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Friday, October 07, 2005 | She’s ready to wolf down some Trader Joe’s soy chorizo taquitos, take a long, hot shower and then hang out with her friends.

Danae Kelley, 21, who has spent 74 days in jail since U.S. District Chief Judge Irma Gonzalez ruled she was in contempt of court for refusing to testify before a federal grand jury investigation, was released Thursday afternoon.

Kelley was set free after federal prosecutor Steve Cook informed Gonzales that the government was lifting Kelley’s grant of immunity. Because her immunity has been lifted, Kelley’s Fifth Amendment rights have been restored. Therefore, she can no longer be held for refusing to testify. However, her attorneys cautioned that her loss of immunity means she may now become a target of the grand jury’s investigation.

Kelley’s jail sentence started when federal prosecutors called on her to testify to a grand jury investigation into a 2003 arson at a University City condo project. That arson has been attributed to an extremist environmental movement known as the Earth Liberation Front.

On the night of the fire, Kelley and a fellow activist, David Agranoff, who remained in jail Thursday, attended a speech in Hillcrest made by Rod Coronado, a convicted arsonist, animal rights activist and one-time spokesman for the Earth Liberation Front.

Federal prosecutors asked for Kelley and Agranoff’s testimony as part of their ongoing investigation, but the activists have repeatedly refused to give evidence, saying that the grand jury investigation is overly secretive and violates their rights under the First Amendment.

The jailing of the activists was meant to coerce them into testifying. Legally, the jail time must not amount to punishment of the witnesses. Therefore, if a defendant can prove that they will never testify, no matter how long they stay in jail, the judge is required to release them.

Kelley’s release was warily accepted as a victory by her attorney, Julie Blair.

“I’m pleased that she got released, and I hope that they leave her alone,” said Blair. “… (but) I’m not putting it aside that this is the end of it. Who knows, they could, down the road, get a new grand jury and decide to call her again. So I’m just cautiously optimistic. Hopefully, this is the end of it and she can get on with her life.”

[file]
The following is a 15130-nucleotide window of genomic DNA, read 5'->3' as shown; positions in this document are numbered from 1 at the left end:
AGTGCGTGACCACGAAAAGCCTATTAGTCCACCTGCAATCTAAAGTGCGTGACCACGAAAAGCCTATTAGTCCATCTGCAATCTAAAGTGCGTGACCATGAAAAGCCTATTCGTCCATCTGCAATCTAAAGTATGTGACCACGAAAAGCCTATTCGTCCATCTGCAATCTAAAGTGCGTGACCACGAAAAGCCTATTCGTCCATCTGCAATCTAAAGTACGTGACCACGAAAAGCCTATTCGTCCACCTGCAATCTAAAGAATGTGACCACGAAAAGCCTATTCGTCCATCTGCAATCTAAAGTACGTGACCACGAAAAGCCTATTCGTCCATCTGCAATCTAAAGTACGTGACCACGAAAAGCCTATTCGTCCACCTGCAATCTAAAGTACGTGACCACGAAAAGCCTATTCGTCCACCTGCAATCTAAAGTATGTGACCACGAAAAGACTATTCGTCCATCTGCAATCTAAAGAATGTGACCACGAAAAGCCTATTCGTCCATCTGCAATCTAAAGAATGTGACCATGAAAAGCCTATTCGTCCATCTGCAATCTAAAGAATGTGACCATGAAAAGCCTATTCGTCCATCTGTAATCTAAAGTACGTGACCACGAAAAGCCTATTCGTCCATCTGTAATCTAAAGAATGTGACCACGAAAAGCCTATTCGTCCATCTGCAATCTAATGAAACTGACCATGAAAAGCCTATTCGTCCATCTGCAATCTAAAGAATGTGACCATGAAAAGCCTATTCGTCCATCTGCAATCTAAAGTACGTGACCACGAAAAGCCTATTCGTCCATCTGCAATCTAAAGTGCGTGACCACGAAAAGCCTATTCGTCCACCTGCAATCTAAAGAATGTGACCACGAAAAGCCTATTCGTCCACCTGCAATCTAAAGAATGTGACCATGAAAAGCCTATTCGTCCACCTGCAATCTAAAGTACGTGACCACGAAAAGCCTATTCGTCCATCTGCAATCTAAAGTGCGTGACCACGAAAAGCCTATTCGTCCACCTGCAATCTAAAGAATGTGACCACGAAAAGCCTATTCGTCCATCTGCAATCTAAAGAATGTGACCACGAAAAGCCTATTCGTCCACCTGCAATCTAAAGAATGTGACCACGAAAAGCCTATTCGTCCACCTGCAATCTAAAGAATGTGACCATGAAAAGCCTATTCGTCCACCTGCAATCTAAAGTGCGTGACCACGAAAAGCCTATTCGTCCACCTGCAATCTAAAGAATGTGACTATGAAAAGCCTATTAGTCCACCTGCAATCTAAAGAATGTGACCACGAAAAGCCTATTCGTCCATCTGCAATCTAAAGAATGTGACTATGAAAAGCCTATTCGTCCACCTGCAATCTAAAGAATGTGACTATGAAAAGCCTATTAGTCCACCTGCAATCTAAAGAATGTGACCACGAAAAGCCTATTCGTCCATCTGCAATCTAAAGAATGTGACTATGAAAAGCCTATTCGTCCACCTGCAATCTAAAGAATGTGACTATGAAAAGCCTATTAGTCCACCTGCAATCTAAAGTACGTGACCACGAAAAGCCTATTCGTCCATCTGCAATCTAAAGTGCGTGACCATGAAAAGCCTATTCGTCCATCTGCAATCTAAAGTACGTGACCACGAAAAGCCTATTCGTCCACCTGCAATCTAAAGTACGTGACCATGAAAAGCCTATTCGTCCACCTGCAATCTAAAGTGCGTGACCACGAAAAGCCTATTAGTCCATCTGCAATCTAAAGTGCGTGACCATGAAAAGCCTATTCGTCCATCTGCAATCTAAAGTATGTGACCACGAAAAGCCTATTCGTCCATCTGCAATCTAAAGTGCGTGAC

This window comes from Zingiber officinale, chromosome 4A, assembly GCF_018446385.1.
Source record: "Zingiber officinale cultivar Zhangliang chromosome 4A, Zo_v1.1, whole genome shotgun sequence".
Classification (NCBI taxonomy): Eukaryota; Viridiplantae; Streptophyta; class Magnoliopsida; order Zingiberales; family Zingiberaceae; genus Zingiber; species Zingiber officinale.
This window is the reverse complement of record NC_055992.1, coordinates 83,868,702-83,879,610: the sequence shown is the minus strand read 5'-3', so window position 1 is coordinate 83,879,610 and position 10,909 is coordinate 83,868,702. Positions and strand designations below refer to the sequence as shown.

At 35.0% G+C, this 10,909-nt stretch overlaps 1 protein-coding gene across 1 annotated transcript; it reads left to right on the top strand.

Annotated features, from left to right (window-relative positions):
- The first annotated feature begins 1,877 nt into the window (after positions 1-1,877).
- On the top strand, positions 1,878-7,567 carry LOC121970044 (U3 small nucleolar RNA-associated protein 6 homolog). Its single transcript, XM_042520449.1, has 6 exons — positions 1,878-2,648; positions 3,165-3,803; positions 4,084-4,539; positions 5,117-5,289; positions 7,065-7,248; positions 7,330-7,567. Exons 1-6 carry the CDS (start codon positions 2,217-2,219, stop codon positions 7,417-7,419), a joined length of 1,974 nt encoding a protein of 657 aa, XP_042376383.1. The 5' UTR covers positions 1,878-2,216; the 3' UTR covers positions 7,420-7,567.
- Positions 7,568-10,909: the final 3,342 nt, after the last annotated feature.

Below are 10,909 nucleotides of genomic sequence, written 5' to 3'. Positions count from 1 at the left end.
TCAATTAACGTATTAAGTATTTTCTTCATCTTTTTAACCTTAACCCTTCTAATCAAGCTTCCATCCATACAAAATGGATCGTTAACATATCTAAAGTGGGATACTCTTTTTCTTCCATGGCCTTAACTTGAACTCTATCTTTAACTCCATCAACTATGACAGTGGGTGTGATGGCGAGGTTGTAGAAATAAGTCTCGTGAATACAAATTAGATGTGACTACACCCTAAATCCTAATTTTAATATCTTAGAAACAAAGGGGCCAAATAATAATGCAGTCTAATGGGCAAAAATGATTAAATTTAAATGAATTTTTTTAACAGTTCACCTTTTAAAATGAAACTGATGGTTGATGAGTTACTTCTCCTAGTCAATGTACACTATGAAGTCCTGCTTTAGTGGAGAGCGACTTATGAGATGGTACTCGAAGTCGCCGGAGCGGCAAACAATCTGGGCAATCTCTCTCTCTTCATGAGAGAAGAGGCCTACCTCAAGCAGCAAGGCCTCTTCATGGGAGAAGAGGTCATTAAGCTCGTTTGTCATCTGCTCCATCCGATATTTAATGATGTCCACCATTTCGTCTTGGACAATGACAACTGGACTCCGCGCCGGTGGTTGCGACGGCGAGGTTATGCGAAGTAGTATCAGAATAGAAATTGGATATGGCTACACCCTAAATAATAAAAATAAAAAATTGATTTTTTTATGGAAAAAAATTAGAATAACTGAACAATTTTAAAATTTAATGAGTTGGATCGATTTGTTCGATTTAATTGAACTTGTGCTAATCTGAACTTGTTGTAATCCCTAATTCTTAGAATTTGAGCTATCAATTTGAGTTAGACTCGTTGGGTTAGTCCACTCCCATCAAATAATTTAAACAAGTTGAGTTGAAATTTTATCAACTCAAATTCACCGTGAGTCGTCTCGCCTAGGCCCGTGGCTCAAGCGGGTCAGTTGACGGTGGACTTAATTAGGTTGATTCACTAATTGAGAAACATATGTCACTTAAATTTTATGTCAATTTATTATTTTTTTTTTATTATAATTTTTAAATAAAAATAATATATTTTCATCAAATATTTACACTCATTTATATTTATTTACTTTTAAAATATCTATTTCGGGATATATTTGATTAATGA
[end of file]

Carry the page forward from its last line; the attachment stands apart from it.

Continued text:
The prosecutors, who said they cannot discuss the details of the case, could indeed decide to call Kelley as a witness before a new grand jury next spring. Alternatively, they could name Kelley as a suspect in the investigation of the arson. On the other hand, setting Kelley free could be a signal by the prosecutors that they have given up on her as a witness or a suspect.

Either way, Kelley is unconcerned.

“I’m indifferent,” she said. “I’ve got absolutely nothing to hide. Sure, you’ve already raided my house and my friend’s house and my mothers’ house, and if you can’t find anything on that, then I don’t know where you can find anything.”

“I’m completely comfortable and confident 100 percent that I’m not going to be indicted,” she added.

The raids Kelley is referring to happened early last Friday. Kelley and Hand’s North Park apartment was raided by FBI agents who confiscated many of their possessions including a laptop computer, Hand’s iPod and Kelley’s personal diaries and letters.

Hand said he was handcuffed for three hours while agents went through his belongings. Attorneys for Hand and Kelley described the raids, which coincided with similar raids at Kelley’s mother’s house and at the apartment of one of Kelley’s friends, as a “ratcheting up” of harassment against the young activists.

That harassment is not likely to end, said Hand, a former Navy man, but he said either way he will continue to support his wife.

“Out of this year, since January 1, I’ve only been able to give her a hug for 28 days, either I’ve been gone or she’s been gone,” said Hand. “By all means, indict her, if they’re going to indict her on charges, we can actually have a fair trial.”

Grinning and blinking in the hot afternoon sun, Kelley hugged her husband, and her mother, Kim Quaschnick, as she tried her hardest to hide her prison clothes from journalists’ cameras.

“Let’s get out of here and go and get some clothes that fit me,” she said, laughing.

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